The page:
The biggest danger to wolves is how emotionally the whole topic is discussed, according to Ralph Manz of Kora, an organisation that monitors predators and wildlife in Switzerland. So far 23 wolves have been confirmed by Kora to be living in Switzerland.
“People need to realise that wolves are just like any other wild animals. We need to take the mystique away,” Manz told swissinfo.ch.
“The wolves in Switzerland are a tiny part of the total alpine population. From a purely ecological point of view we have room for 60 to 65 groups – or 300 wolves. But I doubt we can ever reach this with our type of agriculture,” Manz said.
Daniel Mettler of Agridea agrees. “If we look only at the space factor we have the room but if you look at the social carrying capacity, you will find that other limiting factors come into play. There will be a critical mass at some point.”
Although there have been incidents of cattle and goats being attacked by wolves, sheep are the main target among livestock. Farmers are compensated for their losses.
Under the Wolf Concept first agreed by Swiss parliament in 2004, and later revised, a permit may be issued to shoot a wolf that attacks 35 sheep over four months or 25 in one month. The decision is made by a committee of representatives of the authorities in the affected region and the Federal Environment Office.
The law is currently undergoing a second revision and parliament will have to vote on whether to relax the conditions for issuing a shooting permit.
In the meantime farmers are feeling the strain. “We are supposed to stop the pastures from becoming overgrown, and we are also encouraged to send the animals to the alps for the summer. But it doesn’t make sense that we have to clear the land just so that the wolf can come in and attack,” Seliner said.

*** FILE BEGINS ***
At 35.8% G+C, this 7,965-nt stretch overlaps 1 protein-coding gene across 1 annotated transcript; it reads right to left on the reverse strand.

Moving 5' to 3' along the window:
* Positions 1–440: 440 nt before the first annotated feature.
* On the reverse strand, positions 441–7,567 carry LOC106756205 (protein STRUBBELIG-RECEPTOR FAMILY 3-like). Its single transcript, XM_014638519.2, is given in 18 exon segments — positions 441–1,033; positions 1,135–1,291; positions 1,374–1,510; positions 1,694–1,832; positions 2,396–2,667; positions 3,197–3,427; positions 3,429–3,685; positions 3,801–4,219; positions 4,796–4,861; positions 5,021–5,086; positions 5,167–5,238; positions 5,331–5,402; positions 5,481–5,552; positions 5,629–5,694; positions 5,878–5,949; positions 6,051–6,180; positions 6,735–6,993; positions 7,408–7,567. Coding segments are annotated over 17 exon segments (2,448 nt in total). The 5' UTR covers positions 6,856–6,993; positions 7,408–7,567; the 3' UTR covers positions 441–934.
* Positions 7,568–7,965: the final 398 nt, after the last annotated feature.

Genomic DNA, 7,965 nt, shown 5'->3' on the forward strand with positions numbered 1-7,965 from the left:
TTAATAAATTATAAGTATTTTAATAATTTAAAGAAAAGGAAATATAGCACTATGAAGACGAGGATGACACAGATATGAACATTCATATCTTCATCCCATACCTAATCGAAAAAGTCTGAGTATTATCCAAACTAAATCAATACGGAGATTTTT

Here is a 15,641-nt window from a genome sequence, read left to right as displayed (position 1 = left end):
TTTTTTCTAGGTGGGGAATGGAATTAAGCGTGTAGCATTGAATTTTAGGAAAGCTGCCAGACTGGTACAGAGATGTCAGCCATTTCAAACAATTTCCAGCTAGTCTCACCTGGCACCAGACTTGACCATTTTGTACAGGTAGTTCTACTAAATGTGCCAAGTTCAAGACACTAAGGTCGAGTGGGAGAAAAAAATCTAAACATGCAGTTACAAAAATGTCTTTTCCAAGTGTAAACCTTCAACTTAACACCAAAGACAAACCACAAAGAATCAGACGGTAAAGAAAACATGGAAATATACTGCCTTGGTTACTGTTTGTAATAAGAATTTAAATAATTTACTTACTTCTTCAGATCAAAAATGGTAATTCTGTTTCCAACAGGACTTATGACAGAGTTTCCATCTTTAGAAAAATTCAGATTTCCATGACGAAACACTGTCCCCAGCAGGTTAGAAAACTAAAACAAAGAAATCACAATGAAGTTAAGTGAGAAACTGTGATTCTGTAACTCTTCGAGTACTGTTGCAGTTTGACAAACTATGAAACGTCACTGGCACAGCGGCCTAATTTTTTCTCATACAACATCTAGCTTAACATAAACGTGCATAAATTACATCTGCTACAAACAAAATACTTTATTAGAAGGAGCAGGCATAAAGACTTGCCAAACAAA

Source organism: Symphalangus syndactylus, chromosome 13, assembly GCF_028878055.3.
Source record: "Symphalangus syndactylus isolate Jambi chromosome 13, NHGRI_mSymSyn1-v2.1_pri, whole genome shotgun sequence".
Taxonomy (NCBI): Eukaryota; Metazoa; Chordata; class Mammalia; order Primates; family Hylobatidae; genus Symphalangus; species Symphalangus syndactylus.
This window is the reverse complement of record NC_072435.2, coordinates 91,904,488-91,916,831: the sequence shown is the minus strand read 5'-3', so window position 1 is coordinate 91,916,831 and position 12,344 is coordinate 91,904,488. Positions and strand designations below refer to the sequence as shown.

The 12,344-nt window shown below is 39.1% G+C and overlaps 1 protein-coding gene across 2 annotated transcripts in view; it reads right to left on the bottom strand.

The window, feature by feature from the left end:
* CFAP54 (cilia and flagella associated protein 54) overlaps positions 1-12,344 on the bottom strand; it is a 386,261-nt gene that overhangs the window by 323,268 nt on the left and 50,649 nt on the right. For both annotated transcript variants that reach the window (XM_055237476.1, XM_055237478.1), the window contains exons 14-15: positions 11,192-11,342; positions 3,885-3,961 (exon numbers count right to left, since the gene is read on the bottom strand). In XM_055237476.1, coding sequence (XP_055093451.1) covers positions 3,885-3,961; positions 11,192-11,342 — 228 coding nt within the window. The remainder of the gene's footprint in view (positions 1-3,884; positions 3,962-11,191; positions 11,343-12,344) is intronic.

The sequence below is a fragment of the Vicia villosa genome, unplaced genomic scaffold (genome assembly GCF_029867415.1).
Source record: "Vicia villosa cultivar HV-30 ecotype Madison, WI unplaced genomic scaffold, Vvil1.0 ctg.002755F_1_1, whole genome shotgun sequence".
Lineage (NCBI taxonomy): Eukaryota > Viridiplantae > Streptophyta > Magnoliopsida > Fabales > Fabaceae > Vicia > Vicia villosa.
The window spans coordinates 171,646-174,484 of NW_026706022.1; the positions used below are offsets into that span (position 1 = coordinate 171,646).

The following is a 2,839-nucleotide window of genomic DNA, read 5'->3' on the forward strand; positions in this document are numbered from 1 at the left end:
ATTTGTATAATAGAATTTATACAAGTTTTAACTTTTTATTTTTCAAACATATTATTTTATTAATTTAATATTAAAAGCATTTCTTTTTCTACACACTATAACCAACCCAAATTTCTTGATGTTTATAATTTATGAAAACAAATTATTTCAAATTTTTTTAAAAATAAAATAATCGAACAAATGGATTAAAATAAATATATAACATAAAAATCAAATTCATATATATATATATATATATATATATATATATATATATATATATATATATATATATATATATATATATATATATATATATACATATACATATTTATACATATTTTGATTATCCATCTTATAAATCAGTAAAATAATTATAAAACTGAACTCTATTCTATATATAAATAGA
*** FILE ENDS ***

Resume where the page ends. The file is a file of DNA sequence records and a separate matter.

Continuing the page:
The recent discovery of a wolf killed by a train in Schleiren near Zurich caused a stir, with the suggestion that wolves may have started hunting in urban areas. But experts say the young wolf was most likely just passing through and would gravitate towards more remote areas where wildlife prey is plentiful.
The real risk of wolf attack is still in the mountains, according to Mettler. “In summer the wolves follow the wild animals up high and then they come across the sheep. Unlike the lynx, wolves like to hunt in open spaces. Wolves like to chase and catch, a type of hunting that is better suited to wide open spaces.”
Most of the Swiss population lives in relatively low-lying areas but the alpine region which makes up 60% of the country’s landmass is popular for recreation and tourism, as well as being home to farming communities.
The wolf is not the only predator making a comeback. Switzerland’s only wild bear, M13, who crossed over to Graubünden from Italy three years ago, had to be shot in February 2013 after it became impossible to keep him away from human settlements.
At a press conference following the bear's shooting, Graubünden authorities and the environment ministry said they expected more animals from the bear population of about 40 located near Trentino, Italy would enter Switzerland in the future. M13 was part of the Trentino bear population.
The prediction was correct, with a new sighting of a bear from this region in Münstertal in May.
Wolves and bears are destined to continue making headlines in Switzerland for the foreseeable future. According to Mettler this has a lot to do with the past and the sub-conscious, especially in rural areas. “Folk psychology is underlying the emotions,” he said.
By Clare O'Dea in Näfels, swissinfo.ch